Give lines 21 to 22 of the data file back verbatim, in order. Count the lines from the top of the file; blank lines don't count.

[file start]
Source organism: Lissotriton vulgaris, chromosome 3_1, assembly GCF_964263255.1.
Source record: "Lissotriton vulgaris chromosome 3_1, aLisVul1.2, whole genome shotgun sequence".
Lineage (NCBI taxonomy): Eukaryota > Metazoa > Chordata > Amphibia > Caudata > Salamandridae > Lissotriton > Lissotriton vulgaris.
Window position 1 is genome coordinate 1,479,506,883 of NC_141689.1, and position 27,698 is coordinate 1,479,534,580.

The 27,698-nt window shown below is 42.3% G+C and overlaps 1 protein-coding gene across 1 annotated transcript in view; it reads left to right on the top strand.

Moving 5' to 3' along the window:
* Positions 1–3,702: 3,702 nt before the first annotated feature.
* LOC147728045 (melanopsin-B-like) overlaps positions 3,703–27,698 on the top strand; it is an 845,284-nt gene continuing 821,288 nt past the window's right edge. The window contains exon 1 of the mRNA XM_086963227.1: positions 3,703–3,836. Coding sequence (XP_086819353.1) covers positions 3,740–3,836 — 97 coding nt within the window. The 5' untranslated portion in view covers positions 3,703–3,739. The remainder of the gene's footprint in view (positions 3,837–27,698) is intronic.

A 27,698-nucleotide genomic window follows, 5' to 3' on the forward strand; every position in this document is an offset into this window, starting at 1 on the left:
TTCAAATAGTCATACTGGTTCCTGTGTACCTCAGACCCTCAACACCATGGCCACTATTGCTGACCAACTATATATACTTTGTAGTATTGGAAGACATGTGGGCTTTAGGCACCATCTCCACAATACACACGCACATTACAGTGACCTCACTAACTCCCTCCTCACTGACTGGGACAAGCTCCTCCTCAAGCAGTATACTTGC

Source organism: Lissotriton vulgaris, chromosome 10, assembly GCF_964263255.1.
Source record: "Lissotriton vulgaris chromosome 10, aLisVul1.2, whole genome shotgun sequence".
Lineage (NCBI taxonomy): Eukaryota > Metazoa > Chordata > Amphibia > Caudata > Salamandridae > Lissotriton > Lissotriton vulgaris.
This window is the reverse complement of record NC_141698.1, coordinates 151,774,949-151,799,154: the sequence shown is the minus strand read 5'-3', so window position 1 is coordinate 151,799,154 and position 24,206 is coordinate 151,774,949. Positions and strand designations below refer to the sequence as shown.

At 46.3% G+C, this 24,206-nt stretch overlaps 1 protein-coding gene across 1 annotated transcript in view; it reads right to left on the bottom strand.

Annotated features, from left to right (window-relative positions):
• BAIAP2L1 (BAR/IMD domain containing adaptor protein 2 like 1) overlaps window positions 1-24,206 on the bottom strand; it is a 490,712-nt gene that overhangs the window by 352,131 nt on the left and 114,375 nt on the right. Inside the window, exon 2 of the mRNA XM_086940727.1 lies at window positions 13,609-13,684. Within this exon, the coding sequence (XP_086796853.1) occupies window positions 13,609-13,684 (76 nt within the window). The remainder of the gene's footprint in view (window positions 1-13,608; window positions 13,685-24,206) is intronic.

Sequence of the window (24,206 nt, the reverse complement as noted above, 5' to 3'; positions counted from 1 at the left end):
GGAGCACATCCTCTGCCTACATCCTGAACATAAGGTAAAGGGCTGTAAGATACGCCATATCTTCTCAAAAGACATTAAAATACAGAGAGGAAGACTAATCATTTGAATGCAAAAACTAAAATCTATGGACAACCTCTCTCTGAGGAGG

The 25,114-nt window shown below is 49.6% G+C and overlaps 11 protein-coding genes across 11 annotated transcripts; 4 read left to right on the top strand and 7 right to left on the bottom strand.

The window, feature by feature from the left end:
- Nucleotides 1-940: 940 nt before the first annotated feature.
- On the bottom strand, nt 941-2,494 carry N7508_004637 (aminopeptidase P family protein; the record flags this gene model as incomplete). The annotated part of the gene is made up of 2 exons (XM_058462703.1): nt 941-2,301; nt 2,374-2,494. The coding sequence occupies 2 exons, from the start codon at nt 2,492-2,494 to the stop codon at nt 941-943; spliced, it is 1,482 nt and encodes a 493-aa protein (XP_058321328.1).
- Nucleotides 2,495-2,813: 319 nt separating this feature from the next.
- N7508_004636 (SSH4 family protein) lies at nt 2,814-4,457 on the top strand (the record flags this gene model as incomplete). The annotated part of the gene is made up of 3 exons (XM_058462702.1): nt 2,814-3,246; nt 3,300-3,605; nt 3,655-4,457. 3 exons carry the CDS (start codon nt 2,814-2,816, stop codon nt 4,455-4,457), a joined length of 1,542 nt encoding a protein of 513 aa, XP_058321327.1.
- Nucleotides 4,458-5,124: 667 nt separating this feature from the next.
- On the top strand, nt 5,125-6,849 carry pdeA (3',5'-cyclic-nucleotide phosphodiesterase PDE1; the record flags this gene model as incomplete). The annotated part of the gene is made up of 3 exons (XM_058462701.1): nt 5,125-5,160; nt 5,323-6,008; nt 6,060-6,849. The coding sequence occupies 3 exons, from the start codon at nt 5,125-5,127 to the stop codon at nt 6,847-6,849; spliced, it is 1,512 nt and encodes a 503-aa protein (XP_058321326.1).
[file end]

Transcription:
The window, feature by feature from the left end:
- Nucleotides 1-940: 940 nt before the first annotated feature.